In the spirit of Dia de los Muertos and in light of the police violence that continues to plague our communities and steal the lives of young people of color, The Ovarian Psycos asks you to join us in celebrating the lives of loved ones we have lost and those who have been taken from us.
Meet up: 6PM
Belvedere Park (in front of the Virgen de Guadalupe mural, 4800 Cesar E. Chavez Ave.
Los Angeles, CA 90022)
Roll Out: 6:30PM
End Location: East LA Civic Center Park
**note if you are unable to make it to the ride feel free to meet up with us for the ceremony**
– A working bike
-Water to stay hydrated
-An open mind/heart
During the ceremony we will be building a community altar. Please feel free to bring photos of any loved ones, medicines, candles, flowers, food, toys, etc. to contribute to the altar
(you’ll get you contributions back at the end!)
THIS RIDE IS OPEN TO MARGINALIZED COMMUNITIES INCLUDING (BUT NOT LIMITED TO) WOMYN, WOMYN ID FOLX, TRANS, GENDER-NON CONFORMING & TWO SPIRIT FOLX. THIS RIDE IS NOT OPEN TO CIS MEN AND MALE ID FOLX. PLEASE RESPECT THE SPACE
What is Dia de los Muertos?
No, its not the Mexican version of Halloween. Dia de los Muertos is a tradition that has been celebrated in Mexico for the last 3000+ years. Originally a month long celebration beginning in August, Pre-Colombian Meso-American cultures believed that their dead came back to visit the living during this time of year. Unlike the Spaniards, who viewed death as the end of life, Meso-American peoples viewed it as the continuation of life. Instead of fearing death, they embraced it. However, the Spaniards considered the ritual to be sacrilegious. They perceived the indigenous people to be barbaric and pagan. In their attempts to convert them to Catholicism, the Spaniards tried to kill the ritual. To make it more Christian, the Spaniards moved it so it coincided with All Saints’ Day and All Souls’ Day (Nov. 1 and 2), which is when it is celebrated today. Meso- American peoples refused to let their traditions die, and 500 years after colonization Mexicans, Mexican-Americans as well as many other cultures throughout the Americas continue to practice these traditions.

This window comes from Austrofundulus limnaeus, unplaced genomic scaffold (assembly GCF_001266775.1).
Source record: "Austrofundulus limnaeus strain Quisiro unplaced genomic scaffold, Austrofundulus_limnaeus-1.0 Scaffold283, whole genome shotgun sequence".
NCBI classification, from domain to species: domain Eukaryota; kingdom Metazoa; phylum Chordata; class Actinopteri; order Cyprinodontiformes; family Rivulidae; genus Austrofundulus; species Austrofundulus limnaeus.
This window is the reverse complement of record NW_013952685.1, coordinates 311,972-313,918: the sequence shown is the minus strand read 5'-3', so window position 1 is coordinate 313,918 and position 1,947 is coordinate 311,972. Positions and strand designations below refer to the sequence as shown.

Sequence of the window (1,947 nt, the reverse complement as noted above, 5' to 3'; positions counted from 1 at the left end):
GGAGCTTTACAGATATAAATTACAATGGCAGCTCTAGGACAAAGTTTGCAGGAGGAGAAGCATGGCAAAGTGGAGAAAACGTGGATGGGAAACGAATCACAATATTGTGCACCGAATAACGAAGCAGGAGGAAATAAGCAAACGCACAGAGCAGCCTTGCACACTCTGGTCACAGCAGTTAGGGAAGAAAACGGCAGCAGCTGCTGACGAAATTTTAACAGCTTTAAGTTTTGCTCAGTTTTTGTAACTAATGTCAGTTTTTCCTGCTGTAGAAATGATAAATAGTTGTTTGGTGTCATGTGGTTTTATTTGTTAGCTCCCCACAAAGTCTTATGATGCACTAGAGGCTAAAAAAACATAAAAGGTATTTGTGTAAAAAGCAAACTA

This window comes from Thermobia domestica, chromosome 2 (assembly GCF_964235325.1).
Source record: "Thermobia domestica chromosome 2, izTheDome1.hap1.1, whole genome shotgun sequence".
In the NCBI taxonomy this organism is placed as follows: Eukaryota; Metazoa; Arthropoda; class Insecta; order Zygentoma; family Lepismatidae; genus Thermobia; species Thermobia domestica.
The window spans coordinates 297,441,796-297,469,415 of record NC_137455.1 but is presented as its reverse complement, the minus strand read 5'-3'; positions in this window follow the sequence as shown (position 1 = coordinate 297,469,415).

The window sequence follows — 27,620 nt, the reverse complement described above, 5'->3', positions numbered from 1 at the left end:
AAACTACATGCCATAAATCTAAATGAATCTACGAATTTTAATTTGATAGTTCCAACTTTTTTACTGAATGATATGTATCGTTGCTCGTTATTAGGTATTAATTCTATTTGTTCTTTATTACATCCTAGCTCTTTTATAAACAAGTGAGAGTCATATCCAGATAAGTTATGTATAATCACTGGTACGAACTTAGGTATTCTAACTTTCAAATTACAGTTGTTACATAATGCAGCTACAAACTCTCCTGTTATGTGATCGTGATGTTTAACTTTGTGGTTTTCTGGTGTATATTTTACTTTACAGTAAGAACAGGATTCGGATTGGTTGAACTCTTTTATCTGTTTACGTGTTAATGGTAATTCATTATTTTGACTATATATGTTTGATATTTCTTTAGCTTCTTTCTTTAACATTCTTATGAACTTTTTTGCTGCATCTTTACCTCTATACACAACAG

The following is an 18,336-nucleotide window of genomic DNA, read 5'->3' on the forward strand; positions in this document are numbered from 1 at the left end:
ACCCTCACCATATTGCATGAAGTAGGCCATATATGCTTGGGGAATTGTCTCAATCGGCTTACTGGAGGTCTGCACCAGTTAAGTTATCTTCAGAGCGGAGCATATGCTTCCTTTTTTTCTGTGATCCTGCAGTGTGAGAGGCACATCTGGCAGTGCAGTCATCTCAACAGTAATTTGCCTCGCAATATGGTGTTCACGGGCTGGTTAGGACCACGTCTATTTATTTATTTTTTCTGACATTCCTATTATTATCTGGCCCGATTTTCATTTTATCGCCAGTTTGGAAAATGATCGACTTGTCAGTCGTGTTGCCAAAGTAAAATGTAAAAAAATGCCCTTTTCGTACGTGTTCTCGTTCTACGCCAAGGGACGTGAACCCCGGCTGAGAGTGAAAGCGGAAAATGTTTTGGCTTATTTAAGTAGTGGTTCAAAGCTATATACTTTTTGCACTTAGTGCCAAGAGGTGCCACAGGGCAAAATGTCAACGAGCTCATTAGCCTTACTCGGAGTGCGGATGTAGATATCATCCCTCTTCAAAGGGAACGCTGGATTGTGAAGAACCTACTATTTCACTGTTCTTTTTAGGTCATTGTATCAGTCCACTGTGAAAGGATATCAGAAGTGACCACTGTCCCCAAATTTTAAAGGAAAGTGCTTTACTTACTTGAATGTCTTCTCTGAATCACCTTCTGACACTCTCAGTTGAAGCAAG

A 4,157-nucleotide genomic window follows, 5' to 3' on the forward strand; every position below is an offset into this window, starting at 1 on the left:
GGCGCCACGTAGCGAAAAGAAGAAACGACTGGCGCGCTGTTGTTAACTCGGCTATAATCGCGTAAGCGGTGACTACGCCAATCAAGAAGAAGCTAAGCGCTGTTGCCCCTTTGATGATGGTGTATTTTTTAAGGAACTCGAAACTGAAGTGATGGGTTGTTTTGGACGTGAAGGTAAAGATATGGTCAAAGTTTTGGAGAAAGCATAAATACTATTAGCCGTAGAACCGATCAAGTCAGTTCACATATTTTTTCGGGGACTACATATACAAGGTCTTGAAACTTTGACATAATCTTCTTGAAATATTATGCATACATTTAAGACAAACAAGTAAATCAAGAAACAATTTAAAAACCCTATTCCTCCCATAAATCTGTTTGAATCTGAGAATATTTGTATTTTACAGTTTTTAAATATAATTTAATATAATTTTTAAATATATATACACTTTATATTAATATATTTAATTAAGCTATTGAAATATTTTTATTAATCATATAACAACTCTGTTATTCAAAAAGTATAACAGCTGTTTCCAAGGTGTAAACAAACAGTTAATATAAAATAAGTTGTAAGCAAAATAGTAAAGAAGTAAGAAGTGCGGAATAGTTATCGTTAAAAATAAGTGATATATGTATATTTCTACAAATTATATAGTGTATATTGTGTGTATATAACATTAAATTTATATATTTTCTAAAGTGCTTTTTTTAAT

In Mexico, people often celebrate by visiting cemeteries where their loved ones are buried. They decorate gravesites with marigold flowers and candles. They bring toys for dead children and bottles of tequila to adults. They sit on picnic blankets next to gravesites and eat the favorite food of their loved ones. Here in the States families and communities build altars dedicating them to the dead. They surround these altars with flowers, food and pictures of the deceased. They light candles and place them next to the altar.
Check out the FB event page to stay updated on the event or for any changes!